Vol. 12, No. 2,856W - The American Reporter - March 18, 2006

America At War

by Joe Shea
American Reporter Correspondent
Hollywood, Calif.

NOVEMBER 13, 2001 -- Afghanistan's capital city of Kabul fell to the for= ces of the Northern Alliance, America's allies in the wear against terroris= m there, as Taliban troops pounded for days by American bombing runs abando= ned their posts Monday and fled south towards Kandahar.

The quick victory came just weeks after the Northern Alliance controlled= as little as 10 percent of the country, and was preceded by victories in n= orthern Afghanistan's strategic cities of Mazar-i-Sharif in the west, Taliq= an to the north and progress at Herat and Jalalabad.

American commandos worked with the opposition forces as artillery spot= ters and scouts for bombing raids on targets they identified.

The victory= was marred by the sight of Northern Alliance soldiers executing unarmed Ta= liban soldiers as they tried to surrender and looting of their bodies and b= elongings along the road to Kabul.

There was an unconfirmed report that 100 Taliban supporters -- various= ly described as soldiers and as students -- were executed in cold blood. N= orthern Alliance unit commanders reportedly shrugged off the incidents.

I= n Kabul, there was a run on barber shops as hundreds if not thousands of me= n forced to grow beards by the Taliban had them sheared off,often to the so= und of recorded music, which like men's shaven faces werebanned by the Tali= ban.

In recent days, President Bush and the leaders of neighboring Tajikistan= and Uzbekistan had tried via the media to persuade the Northern Alliance n= ot to enter Kabul until an intertnational force was in place there to keep = order and to facilitate the creation of a broadly-based ruling council that= includes ethnic Pashtuns of southern Afghanistan who have been among the m= ost ardent supporters of the Taliban.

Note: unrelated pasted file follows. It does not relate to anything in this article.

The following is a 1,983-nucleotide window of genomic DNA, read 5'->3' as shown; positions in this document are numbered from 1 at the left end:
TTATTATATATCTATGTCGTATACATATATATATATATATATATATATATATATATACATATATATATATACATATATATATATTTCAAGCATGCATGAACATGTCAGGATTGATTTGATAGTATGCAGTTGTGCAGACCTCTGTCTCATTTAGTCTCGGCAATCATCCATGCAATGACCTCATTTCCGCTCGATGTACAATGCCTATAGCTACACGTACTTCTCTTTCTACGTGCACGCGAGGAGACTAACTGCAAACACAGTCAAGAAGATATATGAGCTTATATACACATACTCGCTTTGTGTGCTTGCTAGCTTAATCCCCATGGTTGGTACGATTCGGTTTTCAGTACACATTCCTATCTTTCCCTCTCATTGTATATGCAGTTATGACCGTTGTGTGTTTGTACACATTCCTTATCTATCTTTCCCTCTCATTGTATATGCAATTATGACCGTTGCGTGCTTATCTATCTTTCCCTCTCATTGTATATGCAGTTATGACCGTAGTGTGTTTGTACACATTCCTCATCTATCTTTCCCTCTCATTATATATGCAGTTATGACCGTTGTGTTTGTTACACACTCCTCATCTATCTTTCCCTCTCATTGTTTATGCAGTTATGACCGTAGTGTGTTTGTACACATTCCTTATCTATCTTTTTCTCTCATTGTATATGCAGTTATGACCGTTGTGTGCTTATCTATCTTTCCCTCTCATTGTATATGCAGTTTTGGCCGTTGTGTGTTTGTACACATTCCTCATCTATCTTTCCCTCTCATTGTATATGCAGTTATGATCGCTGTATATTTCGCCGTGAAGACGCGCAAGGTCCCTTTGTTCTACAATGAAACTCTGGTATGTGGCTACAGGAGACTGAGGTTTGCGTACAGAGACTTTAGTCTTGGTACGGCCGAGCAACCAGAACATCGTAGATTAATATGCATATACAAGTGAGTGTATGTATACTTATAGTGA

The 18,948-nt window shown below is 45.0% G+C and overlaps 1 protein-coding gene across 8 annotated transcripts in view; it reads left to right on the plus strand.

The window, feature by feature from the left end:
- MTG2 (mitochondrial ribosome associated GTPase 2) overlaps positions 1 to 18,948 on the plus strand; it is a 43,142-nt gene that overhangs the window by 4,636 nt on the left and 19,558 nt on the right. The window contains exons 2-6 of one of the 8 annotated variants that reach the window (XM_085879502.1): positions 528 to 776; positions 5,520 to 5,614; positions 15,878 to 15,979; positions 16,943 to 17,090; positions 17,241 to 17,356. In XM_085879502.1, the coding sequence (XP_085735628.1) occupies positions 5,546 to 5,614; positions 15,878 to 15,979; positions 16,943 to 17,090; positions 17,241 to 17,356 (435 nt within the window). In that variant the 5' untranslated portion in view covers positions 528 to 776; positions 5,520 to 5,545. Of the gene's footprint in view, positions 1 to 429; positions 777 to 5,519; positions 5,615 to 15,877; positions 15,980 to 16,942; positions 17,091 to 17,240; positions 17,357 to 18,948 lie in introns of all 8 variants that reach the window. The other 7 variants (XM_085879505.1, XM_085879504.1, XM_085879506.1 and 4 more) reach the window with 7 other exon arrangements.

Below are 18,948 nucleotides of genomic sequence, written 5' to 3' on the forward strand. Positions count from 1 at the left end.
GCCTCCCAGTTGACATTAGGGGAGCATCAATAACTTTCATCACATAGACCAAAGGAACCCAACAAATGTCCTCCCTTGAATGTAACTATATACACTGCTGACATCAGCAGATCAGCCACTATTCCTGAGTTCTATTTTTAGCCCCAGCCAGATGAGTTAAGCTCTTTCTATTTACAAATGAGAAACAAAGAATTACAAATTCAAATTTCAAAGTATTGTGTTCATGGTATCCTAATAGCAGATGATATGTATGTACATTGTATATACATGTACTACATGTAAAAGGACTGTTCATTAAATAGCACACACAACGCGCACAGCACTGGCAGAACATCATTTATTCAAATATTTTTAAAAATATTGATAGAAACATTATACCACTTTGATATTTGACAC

The Northern Alliance resisted those entreaties, however, reportedly bec= ause they feared Pakistan's leaders would encourage their allies in Afghani= stan to enter Kabul and seize power ahead of them.

In the end, however, there was little resistance to the opposition for= ce's progress towards Kabul; news reports claimed they lost only eight sold= iers in the final push.

U.S. officials and others were quick to caution that the war against ter= rorism had merely entered a new stage with the fall of Kabul, rather than t= he endgame.

Much of southern Afghanistan is still committed to the Taliban, which = also has the backing of many Islamic fundamentalists throughout the Middle = East, and especially in Pakistan.

More importantly, the task of capturing or killing Osama bin Laden is = no apparently little closer to completion than it was on Sept. 11, when ter= rorists believed to be under his command used hijacked passenger jets to at= tack the World Trade Center towers in New York City and felled them at the = cost of about 5,000 lives, and also killed about 100 Americans by similarly= crashing another hijacked passenger jet into the Pentagon in Washington, D= .C.

That could quickly change, however, in the light of comments repo= rtedly made to Pakistani journalist Hama Mir, who told readers of the popul= ar English-language Pakistan daily newspaper Dawn yesterday that in an inte= rview in a cold region some five hours outside Kabul, the leader of the Al = Qaeda network of terrorists said he was in possession of nuclear weapons. = However, Bin Laden said, according to the reporter, he would only use the w= eapons as a "deterrent."

Whether true or false, such a statement may now spur efforts to find and= disable Bin Laden a hundredfold, aided by the Northern Alliance and presum= ably the resources of the new Afghanistan government.

American officials are certain to take Bin Laden's comment seriously, = even if they have some skepticism about its truth, because they remain awar= e that Russia's nuclear weapons arsenal is not entirely accounted for, and = have documented instances of al-Qaida efforts to obtained enriched uranium = that may be used in nuclear weapons. U.S. forces have also found evidence = of chemical weapon testing at abandoned al-Qaida camps.

Copyright 2006 Joe Shea The American Reporter. All Rights Reserved.

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